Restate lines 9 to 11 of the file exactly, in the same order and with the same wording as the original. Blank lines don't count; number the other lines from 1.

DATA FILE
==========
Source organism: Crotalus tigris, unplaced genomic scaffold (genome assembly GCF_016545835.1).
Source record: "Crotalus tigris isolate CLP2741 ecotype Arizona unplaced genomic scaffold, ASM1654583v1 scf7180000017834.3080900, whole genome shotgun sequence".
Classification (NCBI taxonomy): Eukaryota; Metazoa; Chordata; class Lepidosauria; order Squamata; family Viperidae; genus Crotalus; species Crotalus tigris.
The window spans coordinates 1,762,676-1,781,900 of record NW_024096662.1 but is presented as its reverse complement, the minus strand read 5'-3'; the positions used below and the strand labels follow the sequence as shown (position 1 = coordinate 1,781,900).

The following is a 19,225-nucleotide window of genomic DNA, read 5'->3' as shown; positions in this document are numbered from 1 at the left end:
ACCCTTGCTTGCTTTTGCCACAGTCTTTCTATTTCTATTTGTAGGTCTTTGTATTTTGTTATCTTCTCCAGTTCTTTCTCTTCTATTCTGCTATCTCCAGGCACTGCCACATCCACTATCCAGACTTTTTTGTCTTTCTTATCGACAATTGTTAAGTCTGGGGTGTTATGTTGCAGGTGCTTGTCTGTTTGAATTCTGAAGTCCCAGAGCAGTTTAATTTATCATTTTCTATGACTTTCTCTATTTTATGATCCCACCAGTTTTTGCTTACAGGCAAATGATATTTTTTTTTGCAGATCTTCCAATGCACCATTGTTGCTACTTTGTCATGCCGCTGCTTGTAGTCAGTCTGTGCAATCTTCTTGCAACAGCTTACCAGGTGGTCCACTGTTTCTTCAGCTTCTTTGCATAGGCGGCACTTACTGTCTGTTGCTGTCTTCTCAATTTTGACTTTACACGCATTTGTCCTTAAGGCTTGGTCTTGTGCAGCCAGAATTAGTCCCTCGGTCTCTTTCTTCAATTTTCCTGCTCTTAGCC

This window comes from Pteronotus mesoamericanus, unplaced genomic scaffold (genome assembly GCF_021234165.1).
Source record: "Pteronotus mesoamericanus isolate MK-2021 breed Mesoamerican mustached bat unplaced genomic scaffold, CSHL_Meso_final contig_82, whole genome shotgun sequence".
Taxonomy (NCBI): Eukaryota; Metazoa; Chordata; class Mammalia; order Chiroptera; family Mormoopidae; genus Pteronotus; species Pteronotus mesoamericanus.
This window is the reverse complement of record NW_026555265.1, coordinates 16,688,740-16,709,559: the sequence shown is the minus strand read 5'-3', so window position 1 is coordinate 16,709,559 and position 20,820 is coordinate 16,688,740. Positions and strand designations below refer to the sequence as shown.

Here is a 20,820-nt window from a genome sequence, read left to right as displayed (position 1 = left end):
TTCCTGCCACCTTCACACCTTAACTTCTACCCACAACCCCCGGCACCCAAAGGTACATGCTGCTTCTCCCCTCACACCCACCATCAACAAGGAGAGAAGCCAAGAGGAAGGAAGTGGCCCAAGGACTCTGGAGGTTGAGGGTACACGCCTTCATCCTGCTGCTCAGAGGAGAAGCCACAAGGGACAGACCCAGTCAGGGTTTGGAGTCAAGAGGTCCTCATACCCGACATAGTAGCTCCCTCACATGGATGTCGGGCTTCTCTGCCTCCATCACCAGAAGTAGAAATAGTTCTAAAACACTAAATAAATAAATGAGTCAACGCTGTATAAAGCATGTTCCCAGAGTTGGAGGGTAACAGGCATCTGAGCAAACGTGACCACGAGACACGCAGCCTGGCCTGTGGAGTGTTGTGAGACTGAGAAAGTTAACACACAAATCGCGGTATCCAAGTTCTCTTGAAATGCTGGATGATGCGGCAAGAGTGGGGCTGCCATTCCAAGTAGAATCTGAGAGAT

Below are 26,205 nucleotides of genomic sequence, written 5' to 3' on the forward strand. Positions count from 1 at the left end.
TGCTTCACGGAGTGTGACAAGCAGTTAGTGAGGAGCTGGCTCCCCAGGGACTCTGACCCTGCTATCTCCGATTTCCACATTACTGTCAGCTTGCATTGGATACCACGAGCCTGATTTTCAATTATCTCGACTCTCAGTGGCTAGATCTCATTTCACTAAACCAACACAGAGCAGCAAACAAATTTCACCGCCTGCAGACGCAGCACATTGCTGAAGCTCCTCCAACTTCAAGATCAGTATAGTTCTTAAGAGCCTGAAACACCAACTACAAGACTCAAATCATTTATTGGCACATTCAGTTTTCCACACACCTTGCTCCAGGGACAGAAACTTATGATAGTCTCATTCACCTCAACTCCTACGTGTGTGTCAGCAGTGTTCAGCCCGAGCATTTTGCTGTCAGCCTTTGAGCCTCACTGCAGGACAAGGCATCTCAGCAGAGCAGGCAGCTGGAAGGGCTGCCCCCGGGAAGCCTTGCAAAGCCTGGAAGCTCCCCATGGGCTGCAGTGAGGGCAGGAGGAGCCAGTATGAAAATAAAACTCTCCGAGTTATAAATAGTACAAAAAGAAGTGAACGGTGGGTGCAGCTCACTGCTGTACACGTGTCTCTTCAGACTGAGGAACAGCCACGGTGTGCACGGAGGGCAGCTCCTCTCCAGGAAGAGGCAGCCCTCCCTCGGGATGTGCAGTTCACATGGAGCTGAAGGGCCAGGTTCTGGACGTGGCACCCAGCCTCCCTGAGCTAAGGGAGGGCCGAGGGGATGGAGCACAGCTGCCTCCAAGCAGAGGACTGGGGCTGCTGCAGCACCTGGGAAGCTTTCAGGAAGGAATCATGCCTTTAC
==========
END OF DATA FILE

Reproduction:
Taxonomy (NCBI): Eukaryota; Metazoa; Chordata; class Mammalia; order Chiroptera; family Mormoopidae; genus Pteronotus; species Pteronotus mesoamericanus.
This window is the reverse complement of record NW_026555265.1, coordinates 16,688,740-16,709,559: the sequence shown is the minus strand read 5'-3', so window position 1 is coordinate 16,709,559 and position 20,820 is coordinate 16,688,740. Positions and strand designations below refer to the sequence as shown.

Here is a 20,820-nt window from a genome sequence, read left to right as displayed (position 1 = left end):